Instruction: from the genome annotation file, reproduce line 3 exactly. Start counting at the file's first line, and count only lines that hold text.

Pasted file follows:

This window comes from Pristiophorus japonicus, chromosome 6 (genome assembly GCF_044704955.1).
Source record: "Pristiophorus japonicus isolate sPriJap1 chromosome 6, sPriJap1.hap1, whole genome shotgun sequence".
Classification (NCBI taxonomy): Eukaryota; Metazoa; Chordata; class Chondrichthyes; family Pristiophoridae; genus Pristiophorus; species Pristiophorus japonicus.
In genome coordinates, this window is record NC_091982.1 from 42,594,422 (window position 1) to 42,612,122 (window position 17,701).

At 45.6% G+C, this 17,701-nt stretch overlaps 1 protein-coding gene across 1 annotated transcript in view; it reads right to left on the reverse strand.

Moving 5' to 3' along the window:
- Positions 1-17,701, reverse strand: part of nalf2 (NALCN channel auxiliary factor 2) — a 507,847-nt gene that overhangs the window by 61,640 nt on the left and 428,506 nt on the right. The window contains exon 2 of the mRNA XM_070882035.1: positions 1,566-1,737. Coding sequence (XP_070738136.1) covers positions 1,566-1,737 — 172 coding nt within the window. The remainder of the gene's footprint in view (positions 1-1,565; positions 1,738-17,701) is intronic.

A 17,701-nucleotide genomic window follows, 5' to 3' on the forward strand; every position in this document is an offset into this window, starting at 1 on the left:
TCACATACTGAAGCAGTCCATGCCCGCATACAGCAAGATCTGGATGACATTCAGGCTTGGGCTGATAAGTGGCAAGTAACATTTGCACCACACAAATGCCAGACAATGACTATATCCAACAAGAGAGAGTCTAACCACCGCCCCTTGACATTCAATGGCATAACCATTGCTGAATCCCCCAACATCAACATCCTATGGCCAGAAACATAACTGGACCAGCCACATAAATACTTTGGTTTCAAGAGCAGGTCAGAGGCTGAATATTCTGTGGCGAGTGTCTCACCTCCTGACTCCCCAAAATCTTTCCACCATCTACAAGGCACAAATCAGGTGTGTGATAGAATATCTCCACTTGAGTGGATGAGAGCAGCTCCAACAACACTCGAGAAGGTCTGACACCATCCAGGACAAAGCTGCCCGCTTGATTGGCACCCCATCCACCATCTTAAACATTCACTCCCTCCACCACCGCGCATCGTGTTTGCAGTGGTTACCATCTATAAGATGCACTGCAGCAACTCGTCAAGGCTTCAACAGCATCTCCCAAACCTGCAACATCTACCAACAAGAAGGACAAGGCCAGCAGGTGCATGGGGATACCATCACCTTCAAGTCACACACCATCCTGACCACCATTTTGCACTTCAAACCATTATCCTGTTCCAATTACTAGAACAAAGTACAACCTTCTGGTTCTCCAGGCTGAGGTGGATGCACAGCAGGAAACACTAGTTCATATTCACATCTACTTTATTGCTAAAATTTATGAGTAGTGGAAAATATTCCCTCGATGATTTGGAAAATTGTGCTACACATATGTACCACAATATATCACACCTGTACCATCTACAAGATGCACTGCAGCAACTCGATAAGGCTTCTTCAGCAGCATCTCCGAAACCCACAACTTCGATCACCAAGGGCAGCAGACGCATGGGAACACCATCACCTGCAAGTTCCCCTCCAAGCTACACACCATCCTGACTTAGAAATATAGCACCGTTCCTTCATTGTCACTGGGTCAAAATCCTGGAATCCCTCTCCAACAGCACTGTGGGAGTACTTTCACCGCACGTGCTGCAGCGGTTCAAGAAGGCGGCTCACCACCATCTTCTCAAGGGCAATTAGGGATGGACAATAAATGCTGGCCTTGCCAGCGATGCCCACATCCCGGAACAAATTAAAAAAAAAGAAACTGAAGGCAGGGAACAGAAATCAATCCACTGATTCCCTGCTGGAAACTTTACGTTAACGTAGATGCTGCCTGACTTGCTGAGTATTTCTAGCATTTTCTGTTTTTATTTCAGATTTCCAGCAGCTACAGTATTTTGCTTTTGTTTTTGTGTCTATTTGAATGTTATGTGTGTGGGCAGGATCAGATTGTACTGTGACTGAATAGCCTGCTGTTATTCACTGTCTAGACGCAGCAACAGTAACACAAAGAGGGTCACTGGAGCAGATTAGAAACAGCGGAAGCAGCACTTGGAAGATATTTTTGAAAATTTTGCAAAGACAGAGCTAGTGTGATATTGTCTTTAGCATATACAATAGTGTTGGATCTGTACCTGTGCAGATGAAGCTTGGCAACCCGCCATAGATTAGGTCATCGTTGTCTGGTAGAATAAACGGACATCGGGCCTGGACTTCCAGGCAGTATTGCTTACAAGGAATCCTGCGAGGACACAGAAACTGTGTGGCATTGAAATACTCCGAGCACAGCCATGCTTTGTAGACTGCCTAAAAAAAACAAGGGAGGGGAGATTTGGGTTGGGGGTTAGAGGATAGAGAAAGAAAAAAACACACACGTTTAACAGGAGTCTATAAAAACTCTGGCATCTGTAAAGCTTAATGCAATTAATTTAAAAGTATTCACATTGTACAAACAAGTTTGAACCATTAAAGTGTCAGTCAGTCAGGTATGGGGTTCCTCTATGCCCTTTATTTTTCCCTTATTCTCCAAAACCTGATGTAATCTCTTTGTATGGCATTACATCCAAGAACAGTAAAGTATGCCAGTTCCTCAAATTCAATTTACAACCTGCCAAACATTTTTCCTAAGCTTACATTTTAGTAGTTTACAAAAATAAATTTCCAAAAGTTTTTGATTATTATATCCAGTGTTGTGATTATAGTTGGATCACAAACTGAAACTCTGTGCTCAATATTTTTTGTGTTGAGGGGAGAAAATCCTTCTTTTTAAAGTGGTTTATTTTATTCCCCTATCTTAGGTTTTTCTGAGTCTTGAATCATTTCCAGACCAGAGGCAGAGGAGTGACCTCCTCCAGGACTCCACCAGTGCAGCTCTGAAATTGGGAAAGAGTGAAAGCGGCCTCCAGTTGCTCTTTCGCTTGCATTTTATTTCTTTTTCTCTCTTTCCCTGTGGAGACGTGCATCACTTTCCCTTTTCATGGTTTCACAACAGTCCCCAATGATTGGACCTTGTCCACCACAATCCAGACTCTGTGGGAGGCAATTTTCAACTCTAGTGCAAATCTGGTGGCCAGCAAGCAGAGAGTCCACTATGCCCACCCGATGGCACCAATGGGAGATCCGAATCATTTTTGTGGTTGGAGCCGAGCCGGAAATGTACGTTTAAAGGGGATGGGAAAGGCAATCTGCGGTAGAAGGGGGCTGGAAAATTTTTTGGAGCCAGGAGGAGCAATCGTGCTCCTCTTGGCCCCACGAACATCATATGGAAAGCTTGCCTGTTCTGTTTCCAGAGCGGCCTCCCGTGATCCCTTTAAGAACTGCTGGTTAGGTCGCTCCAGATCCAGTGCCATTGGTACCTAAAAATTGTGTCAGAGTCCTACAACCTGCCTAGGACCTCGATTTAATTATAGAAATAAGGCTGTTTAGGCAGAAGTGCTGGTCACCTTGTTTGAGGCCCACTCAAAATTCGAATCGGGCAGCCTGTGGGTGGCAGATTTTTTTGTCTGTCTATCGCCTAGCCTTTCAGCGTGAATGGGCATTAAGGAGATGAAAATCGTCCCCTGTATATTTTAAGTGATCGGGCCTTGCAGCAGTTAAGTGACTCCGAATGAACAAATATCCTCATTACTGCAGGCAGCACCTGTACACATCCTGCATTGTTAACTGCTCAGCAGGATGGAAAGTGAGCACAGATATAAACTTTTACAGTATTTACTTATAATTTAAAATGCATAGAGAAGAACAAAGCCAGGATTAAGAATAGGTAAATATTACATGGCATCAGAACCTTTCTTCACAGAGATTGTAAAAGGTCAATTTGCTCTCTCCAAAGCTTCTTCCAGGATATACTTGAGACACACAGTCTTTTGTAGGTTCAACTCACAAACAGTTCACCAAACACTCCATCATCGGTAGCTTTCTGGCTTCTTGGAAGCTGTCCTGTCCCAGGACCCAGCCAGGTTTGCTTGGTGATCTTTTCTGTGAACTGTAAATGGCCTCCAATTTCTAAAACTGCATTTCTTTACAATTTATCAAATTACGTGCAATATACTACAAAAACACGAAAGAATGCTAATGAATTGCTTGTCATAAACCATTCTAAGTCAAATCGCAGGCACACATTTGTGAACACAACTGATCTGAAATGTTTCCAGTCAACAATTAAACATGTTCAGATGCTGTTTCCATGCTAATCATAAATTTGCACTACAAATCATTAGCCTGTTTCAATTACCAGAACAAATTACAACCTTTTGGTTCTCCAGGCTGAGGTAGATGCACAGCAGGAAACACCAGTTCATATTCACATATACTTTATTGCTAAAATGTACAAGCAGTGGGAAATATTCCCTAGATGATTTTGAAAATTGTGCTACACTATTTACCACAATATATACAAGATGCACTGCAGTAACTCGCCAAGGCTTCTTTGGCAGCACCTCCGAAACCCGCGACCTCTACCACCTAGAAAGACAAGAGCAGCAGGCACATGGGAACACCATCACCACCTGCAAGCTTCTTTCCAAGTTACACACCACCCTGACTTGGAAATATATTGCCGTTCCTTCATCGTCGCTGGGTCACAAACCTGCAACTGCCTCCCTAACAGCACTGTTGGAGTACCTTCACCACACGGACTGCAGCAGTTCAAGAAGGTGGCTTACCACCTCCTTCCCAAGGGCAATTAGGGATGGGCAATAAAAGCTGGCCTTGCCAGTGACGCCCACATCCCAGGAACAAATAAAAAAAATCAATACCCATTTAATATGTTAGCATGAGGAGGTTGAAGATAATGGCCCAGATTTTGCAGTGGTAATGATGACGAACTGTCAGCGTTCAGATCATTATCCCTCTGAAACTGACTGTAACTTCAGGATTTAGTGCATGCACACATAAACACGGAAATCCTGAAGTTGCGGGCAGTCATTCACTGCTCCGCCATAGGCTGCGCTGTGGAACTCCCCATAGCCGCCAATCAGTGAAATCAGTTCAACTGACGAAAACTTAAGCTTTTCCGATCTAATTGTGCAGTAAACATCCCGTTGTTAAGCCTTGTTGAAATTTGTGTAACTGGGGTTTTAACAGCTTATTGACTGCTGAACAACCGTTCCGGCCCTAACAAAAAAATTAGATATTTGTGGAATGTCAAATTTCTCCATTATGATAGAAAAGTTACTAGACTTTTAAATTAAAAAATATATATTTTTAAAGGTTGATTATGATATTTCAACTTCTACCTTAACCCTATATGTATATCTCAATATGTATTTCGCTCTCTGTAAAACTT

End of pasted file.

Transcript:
Classification (NCBI taxonomy): Eukaryota; Metazoa; Chordata; class Chondrichthyes; family Pristiophoridae; genus Pristiophorus; species Pristiophorus japonicus.